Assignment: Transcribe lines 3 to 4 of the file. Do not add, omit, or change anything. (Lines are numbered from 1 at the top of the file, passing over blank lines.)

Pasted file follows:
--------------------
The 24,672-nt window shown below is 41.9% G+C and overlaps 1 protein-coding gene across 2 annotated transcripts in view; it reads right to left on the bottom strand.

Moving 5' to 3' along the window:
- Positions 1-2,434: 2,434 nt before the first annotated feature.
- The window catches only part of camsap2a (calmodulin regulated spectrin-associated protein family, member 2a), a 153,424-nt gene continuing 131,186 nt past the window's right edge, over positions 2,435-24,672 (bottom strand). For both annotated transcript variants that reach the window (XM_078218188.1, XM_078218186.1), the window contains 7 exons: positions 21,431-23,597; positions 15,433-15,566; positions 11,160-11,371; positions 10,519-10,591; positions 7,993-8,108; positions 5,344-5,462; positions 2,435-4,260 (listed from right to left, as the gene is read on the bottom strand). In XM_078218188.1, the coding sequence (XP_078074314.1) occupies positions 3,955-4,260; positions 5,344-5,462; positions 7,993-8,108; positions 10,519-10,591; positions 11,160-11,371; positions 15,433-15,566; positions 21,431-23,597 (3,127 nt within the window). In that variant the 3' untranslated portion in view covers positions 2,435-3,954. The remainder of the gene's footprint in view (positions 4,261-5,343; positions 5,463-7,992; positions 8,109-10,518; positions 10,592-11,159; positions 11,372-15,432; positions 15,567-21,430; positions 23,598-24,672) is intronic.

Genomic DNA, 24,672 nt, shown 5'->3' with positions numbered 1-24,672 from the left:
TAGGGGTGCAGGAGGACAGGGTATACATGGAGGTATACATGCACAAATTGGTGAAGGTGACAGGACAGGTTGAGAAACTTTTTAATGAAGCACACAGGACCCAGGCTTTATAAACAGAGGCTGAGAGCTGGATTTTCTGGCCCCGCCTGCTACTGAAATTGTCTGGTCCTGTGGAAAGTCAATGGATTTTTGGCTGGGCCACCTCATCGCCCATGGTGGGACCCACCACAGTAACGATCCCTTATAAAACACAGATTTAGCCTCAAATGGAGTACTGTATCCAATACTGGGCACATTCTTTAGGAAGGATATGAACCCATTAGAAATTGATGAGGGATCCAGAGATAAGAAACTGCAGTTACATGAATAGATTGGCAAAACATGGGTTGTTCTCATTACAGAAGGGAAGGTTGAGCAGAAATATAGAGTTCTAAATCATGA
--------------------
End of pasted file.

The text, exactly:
- Positions 1-2,434: 2,434 nt before the first annotated feature.
- The window catches only part of camsap2a (calmodulin regulated spectrin-associated protein family, member 2a), a 153,424-nt gene continuing 131,186 nt past the window's right edge, over positions 2,435-24,672 (bottom strand). For both annotated transcript variants that reach the window (XM_078218188.1, XM_078218186.1), the window contains 7 exons: positions 21,431-23,597; positions 15,433-15,566; positions 11,160-11,371; positions 10,519-10,591; positions 7,993-8,108; positions 5,344-5,462; positions 2,435-4,260 (listed from right to left, as the gene is read on the bottom strand). In XM_078218188.1, the coding sequence (XP_078074314.1) occupies positions 3,955-4,260; positions 5,344-5,462; positions 7,993-8,108; positions 10,519-10,591; positions 11,160-11,371; positions 15,433-15,566; positions 21,431-23,597 (3,127 nt within the window). In that variant the 3' untranslated portion in view covers positions 2,435-3,954. The remainder of the gene's footprint in view (positions 4,261-5,343; positions 5,463-7,992; positions 8,109-10,518; positions 10,592-11,159; positions 11,372-15,432; positions 15,567-21,430; positions 23,598-24,672) is intronic.